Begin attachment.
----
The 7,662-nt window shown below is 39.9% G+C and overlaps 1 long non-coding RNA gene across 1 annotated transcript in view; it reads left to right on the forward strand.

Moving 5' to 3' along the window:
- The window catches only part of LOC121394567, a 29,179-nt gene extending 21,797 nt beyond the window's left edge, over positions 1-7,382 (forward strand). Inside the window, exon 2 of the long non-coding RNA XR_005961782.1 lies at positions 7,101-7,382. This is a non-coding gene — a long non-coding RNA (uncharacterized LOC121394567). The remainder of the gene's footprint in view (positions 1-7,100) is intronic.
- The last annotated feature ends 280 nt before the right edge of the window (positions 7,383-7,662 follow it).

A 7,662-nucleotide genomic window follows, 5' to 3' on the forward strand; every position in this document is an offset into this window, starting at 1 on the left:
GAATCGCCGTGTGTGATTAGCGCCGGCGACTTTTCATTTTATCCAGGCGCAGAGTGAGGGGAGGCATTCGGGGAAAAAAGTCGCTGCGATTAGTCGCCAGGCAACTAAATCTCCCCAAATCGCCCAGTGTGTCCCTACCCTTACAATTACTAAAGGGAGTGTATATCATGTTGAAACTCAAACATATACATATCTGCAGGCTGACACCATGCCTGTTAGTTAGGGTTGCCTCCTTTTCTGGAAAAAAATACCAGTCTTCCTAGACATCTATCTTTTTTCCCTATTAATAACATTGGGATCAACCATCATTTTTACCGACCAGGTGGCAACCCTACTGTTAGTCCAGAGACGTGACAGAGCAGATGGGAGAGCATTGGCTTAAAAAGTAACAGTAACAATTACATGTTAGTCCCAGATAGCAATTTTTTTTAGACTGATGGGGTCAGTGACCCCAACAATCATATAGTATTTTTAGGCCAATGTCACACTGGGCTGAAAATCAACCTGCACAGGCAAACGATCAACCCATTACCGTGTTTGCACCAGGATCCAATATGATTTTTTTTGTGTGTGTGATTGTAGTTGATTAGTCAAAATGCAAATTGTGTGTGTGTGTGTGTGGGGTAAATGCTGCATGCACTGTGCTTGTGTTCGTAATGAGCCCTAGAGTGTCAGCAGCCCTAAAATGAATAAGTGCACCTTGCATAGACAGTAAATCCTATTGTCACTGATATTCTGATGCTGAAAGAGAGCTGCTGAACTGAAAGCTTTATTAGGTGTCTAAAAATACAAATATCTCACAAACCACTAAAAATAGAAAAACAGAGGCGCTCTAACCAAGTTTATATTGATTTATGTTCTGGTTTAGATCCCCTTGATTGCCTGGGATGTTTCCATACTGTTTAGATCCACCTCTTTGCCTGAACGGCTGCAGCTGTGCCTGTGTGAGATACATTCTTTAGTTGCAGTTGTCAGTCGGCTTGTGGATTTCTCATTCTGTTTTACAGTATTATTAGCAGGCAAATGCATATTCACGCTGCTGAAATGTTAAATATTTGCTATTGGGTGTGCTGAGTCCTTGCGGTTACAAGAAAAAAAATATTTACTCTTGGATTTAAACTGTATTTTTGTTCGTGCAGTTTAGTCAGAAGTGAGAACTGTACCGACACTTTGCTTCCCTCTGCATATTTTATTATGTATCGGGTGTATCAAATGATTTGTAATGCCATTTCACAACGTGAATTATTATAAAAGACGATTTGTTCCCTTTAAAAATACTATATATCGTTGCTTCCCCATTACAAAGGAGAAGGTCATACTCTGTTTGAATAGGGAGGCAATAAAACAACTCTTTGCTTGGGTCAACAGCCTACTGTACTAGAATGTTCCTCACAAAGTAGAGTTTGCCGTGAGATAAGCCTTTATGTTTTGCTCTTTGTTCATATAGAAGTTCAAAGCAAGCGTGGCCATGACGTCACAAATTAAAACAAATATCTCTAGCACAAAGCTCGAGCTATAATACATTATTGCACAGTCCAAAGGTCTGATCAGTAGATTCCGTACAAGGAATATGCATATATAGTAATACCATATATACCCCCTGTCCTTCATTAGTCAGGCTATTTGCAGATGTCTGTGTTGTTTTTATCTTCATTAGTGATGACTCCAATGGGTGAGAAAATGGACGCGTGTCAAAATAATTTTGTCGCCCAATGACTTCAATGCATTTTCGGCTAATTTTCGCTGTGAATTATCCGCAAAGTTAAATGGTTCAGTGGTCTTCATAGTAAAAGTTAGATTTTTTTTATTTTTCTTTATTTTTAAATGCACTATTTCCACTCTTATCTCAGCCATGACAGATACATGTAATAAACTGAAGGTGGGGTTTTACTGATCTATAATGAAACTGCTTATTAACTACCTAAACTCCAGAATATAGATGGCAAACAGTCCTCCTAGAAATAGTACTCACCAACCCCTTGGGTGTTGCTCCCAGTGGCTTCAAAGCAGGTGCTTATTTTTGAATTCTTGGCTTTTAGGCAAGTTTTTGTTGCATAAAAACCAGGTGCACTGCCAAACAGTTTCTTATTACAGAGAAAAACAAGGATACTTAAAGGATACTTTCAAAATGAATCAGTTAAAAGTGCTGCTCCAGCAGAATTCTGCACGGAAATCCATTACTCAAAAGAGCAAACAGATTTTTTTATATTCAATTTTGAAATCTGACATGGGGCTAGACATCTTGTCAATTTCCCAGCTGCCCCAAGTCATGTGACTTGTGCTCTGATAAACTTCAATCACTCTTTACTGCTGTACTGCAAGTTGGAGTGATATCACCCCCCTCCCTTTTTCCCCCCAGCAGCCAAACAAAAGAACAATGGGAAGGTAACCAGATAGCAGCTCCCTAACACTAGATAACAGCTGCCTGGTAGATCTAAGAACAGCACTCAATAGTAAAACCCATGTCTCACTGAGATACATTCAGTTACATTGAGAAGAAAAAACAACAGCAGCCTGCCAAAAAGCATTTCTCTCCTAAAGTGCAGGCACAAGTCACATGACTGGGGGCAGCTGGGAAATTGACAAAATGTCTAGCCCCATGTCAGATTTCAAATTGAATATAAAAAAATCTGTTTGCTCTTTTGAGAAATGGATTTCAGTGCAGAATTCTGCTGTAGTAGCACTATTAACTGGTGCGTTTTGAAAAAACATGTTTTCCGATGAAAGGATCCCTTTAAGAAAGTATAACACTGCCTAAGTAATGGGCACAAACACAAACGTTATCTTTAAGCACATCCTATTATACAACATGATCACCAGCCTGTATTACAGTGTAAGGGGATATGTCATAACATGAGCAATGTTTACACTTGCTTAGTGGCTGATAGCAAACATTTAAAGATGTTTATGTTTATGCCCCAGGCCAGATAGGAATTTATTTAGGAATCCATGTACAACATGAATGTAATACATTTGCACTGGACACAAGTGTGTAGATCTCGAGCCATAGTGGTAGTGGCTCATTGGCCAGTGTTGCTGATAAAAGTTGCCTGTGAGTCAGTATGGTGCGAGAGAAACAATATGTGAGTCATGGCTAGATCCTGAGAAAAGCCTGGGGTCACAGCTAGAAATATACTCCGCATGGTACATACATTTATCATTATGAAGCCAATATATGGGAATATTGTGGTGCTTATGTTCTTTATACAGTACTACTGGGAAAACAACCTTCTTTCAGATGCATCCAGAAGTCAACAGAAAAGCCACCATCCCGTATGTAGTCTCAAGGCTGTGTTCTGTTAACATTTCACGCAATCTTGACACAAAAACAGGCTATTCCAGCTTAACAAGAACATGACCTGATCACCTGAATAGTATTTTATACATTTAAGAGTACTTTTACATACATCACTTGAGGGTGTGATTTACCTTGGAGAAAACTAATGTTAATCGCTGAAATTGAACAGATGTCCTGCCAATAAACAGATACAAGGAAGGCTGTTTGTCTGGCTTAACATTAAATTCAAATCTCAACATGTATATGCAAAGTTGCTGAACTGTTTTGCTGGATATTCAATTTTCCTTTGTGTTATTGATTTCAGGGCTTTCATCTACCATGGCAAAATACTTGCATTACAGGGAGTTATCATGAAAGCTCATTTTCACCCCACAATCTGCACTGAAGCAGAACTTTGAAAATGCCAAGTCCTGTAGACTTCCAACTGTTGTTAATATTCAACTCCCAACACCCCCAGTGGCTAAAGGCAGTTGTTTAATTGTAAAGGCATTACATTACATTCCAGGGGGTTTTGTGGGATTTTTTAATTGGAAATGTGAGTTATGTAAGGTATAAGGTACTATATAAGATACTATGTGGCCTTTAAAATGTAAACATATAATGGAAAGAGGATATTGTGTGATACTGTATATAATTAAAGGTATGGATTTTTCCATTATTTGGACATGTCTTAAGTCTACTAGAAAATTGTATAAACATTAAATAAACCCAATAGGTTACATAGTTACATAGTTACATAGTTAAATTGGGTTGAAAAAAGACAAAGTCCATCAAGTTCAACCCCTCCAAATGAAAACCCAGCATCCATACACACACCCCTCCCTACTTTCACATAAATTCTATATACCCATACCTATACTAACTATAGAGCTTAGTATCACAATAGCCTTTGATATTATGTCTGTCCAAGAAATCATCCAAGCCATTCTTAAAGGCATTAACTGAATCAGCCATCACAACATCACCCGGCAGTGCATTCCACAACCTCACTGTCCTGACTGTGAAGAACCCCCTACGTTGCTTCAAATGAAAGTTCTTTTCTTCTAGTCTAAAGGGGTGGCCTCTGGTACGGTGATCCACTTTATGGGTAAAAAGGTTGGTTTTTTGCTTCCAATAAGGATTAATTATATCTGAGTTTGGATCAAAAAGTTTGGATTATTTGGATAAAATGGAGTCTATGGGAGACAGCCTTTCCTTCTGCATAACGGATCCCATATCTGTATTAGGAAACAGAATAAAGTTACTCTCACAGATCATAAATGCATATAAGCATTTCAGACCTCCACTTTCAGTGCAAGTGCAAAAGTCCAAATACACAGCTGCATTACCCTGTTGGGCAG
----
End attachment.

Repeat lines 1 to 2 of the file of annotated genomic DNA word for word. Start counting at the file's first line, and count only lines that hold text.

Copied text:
The 7,662-nt window shown below is 39.9% G+C and overlaps 1 long non-coding RNA gene across 1 annotated transcript in view; it reads left to right on the forward strand.

Moving 5' to 3' along the window: